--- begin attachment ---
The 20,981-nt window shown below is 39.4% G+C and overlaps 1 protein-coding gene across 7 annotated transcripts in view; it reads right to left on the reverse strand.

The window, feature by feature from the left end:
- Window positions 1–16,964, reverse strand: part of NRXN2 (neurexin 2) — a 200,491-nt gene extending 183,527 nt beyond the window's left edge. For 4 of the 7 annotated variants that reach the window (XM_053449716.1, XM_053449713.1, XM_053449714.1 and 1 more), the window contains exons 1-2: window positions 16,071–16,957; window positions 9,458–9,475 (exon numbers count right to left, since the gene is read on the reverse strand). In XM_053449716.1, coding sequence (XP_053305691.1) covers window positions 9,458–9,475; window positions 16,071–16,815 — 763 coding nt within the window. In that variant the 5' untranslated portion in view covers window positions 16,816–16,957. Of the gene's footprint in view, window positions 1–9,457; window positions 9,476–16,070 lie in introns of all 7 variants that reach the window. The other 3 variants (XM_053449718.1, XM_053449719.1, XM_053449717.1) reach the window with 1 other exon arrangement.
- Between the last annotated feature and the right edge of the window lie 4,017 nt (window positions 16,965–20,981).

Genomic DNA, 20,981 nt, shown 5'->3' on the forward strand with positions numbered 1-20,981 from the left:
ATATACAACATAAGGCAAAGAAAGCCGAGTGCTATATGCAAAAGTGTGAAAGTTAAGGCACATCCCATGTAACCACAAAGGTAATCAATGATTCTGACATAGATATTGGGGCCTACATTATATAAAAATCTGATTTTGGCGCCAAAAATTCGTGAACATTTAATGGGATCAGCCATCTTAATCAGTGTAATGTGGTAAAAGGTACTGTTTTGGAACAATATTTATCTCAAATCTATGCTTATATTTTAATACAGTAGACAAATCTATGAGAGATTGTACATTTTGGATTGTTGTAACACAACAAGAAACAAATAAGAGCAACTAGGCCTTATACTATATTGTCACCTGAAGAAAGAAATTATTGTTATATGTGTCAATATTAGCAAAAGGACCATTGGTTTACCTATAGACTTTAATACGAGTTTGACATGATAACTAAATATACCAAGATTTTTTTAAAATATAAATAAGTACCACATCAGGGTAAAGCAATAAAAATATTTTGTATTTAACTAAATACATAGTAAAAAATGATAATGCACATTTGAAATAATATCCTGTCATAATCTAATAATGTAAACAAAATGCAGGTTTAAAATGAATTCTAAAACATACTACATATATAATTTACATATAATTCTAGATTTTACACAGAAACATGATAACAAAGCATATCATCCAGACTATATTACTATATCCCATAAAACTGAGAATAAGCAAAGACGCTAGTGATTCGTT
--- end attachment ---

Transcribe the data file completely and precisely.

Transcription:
The 20,981-nt window shown below is 39.4% G+C and overlaps 1 protein-coding gene across 7 annotated transcripts in view; it reads right to left on the reverse strand.

The window, feature by feature from the left end:
- Window positions 1–16,964, reverse strand: part of NRXN2 (neurexin 2) — a 200,491-nt gene extending 183,527 nt beyond the window's left edge. For 4 of the 7 annotated variants that reach the window (XM_053449716.1, XM_053449713.1, XM_053449714.1 and 1 more), the window contains exons 1-2: window positions 16,071–16,957; window positions 9,458–9,475 (exon numbers count right to left, since the gene is read on the reverse strand). In XM_053449716.1, coding sequence (XP_053305691.1) covers window positions 9,458–9,475; window positions 16,071–16,815 — 763 coding nt within the window. In that variant the 5' untranslated portion in view covers window positions 16,816–16,957. Of the gene's footprint in view, window positions 1–9,457; window positions 9,476–16,070 lie in introns of all 7 variants that reach the window. The other 3 variants (XM_053449718.1, XM_053449719.1, XM_053449717.1) reach the window with 1 other exon arrangement.
- Between the last annotated feature and the right edge of the window lie 4,017 nt (window positions 16,965–20,981).

Genomic DNA, 20,981 nt, shown 5'->3' on the forward strand with positions numbered 1-20,981 from the left:
ATATACAACATAAGGCAAAGAAAGCCGAGTGCTATATGCAAAAGTGTGAAAGTTAAGGCACATCCCATGTAACCACAAAGGTAATCAATGATTCTGACATAGATATTGGGGCCTACATTATATAAAAATCTGATTTTGGCGCCAAAAATTCGTGAACATTTAATGGGATCAGCCATCTTAATCAGTGTAATGTGGTAAAAGGTACTGTTTTGGAACAATATTTATCTCAAATCTATGCTTATATTTTAATACAGTAGACAAATCTATGAGAGATTGTACATTTTGGATTGTTGTAACACAACAAGAAACAAATAAGAGCAACTAGGCCTTATACTATATTGTCACCTGAAGAAAGAAATTATTGTTATATGTGTCAATATTAGCAAAAGGACCATTGGTTTACCTATAGACTTTAATACGAGTTTGACATGATAACTAAATATACCAAGATTTTTTTAAAATATAAATAAGTACCACATCAGGGTAAAGCAATAAAAATATTTTGTATTTAACTAAATACATAGTAAAAAATGATAATGCACATTTGAAATAATATCCTGTCATAATCTAATAATGTAAACAAAATGCAGGTTTAAAATGAATTCTAAAACATACTACATATATAATTTACATATAATTCTAGATTTTACACAGAAACATGATAACAAAGCATATCATCCAGACTATATTACTATATCCCATAAAACTGAGAATAAGCAAAGACGCTAGTGATTCGTT